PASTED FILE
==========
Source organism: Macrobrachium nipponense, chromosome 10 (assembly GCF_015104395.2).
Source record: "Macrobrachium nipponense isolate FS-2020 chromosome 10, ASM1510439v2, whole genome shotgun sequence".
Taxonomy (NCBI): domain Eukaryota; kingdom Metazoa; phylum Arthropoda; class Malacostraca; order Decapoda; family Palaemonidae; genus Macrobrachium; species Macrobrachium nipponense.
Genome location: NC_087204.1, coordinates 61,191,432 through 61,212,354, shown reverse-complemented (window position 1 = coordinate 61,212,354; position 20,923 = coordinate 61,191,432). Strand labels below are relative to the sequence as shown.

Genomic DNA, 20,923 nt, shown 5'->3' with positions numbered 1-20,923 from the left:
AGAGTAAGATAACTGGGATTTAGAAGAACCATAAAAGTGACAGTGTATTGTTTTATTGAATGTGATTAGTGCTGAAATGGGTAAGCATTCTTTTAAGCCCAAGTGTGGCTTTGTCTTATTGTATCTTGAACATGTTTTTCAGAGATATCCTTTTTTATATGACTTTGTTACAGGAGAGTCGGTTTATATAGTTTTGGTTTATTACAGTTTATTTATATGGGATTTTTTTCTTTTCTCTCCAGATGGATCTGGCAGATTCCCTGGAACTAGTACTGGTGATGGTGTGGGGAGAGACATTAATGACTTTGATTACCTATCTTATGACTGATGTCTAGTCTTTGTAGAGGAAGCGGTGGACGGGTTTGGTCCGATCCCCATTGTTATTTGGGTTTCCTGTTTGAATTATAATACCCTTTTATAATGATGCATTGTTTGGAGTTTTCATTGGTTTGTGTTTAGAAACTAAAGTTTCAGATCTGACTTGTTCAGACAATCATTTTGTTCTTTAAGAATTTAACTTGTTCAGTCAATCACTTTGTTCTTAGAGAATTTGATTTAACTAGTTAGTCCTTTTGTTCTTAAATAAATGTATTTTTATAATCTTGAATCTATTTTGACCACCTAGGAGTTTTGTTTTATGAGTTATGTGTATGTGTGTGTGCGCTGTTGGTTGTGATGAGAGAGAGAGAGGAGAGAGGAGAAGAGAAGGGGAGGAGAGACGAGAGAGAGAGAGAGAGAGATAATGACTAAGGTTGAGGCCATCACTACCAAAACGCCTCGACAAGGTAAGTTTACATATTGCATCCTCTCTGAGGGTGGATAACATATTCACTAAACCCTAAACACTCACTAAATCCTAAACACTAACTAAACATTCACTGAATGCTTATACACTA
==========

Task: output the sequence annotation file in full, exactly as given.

Source organism: Macrobrachium nipponense, chromosome 10 (assembly GCF_015104395.2).
Source record: "Macrobrachium nipponense isolate FS-2020 chromosome 10, ASM1510439v2, whole genome shotgun sequence".
Taxonomy (NCBI): domain Eukaryota; kingdom Metazoa; phylum Arthropoda; class Malacostraca; order Decapoda; family Palaemonidae; genus Macrobrachium; species Macrobrachium nipponense.
Genome location: NC_087204.1, coordinates 61,191,432 through 61,212,354, shown reverse-complemented (window position 1 = coordinate 61,212,354; position 20,923 = coordinate 61,191,432). Strand labels below are relative to the sequence as shown.

Genomic DNA, 20,923 nt, shown 5'->3' with positions numbered 1-20,923 from the left:
AGAGTAAGATAACTGGGATTTAGAAGAACCATAAAAGTGACAGTGTATTGTTTTATTGAATGTGATTAGTGCTGAAATGGGTAAGCATTCTTTTAAGCCCAAGTGTGGCTTTGTCTTATTGTATCTTGAACATGTTTTTCAGAGATATCCTTTTTTATATGACTTTGTTACAGGAGAGTCGGTTTATATAGTTTTGGTTTATTACAGTTTATTTATATGGGATTTTTTTCTTTTCTCTCCAGATGGATCTGGCAGATTCCCTGGAACTAGTACTGGTGATGGTGTGGGGAGAGACATTAATGACTTTGATTACCTATCTTATGACTGATGTCTAGTCTTTGTAGAGGAAGCGGTGGACGGGTTTGGTCCGATCCCCATTGTTATTTGGGTTTCCTGTTTGAATTATAATACCCTTTTATAATGATGCATTGTTTGGAGTTTTCATTGGTTTGTGTTTAGAAACTAAAGTTTCAGATCTGACTTGTTCAGACAATCATTTTGTTCTTTAAGAATTTAACTTGTTCAGTCAATCACTTTGTTCTTAGAGAATTTGATTTAACTAGTTAGTCCTTTTGTTCTTAAATAAATGTATTTTTATAATCTTGAATCTATTTTGACCACCTAGGAGTTTTGTTTTATGAGTTATGTGTATGTGTGTGTGCGCTGTTGGTTGTGATGAGAGAGAGAGAGGAGAGAGGAGAAGAGAAGGGGAGGAGAGACGAGAGAGAGAGAGAGAGAGATAATGACTAAGGTTGAGGCCATCACTACCAAAACGCCTCGACAAGGTAAGTTTACATATTGCATCCTCTCTGAGGGTGGATAACATATTCACTAAACCCTAAACACTCACTAAATCCTAAACACTAACTAAACATTCACTGAATGCTTATACACTA